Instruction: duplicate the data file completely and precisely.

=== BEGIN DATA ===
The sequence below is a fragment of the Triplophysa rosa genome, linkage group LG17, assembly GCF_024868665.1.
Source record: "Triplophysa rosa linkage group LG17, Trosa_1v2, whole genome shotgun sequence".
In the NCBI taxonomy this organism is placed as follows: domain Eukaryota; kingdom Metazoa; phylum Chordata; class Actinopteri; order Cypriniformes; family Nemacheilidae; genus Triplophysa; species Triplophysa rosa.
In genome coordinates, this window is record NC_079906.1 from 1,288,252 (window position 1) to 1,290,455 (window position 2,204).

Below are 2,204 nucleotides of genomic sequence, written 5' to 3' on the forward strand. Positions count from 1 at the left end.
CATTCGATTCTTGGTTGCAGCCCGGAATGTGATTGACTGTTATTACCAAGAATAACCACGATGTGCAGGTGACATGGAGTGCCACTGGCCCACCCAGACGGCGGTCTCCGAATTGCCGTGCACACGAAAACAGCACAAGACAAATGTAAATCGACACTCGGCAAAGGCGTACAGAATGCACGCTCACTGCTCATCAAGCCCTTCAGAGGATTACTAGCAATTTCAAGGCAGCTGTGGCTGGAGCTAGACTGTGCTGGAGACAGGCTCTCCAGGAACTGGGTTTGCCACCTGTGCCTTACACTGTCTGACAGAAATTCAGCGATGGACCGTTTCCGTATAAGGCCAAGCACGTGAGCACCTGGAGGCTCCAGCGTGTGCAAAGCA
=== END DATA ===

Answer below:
The sequence below is a fragment of the Triplophysa rosa genome, linkage group LG17, assembly GCF_024868665.1.
Source record: "Triplophysa rosa linkage group LG17, Trosa_1v2, whole genome shotgun sequence".
In the NCBI taxonomy this organism is placed as follows: domain Eukaryota; kingdom Metazoa; phylum Chordata; class Actinopteri; order Cypriniformes; family Nemacheilidae; genus Triplophysa; species Triplophysa rosa.
In genome coordinates, this window is record NC_079906.1 from 1,288,252 (window position 1) to 1,290,455 (window position 2,204).

Below are 2,204 nucleotides of genomic sequence, written 5' to 3' on the forward strand. Positions count from 1 at the left end.
CATTCGATTCTTGGTTGCAGCCCGGAATGTGATTGACTGTTATTACCAAGAATAACCACGATGTGCAGGTGACATGGAGTGCCACTGGCCCACCCAGACGGCGGTCTCCGAATTGCCGTGCACACGAAAACAGCACAAGACAAATGTAAATCGACACTCGGCAAAGGCGTACAGAATGCACGCTCACTGCTCATCAAGCCCTTCAGAGGATTACTAGCAATTTCAAGGCAGCTGTGGCTGGAGCTAGACTGTGCTGGAGACAGGCTCTCCAGGAACTGGGTTTGCCACCTGTGCCTTACACTGTCTGACAGAAATTCAGCGATGGACCGTTTCCGTATAAGGCCAAGCACGTGAGCACCTGGAGGCTCCAGCGTGTGCAAAGCA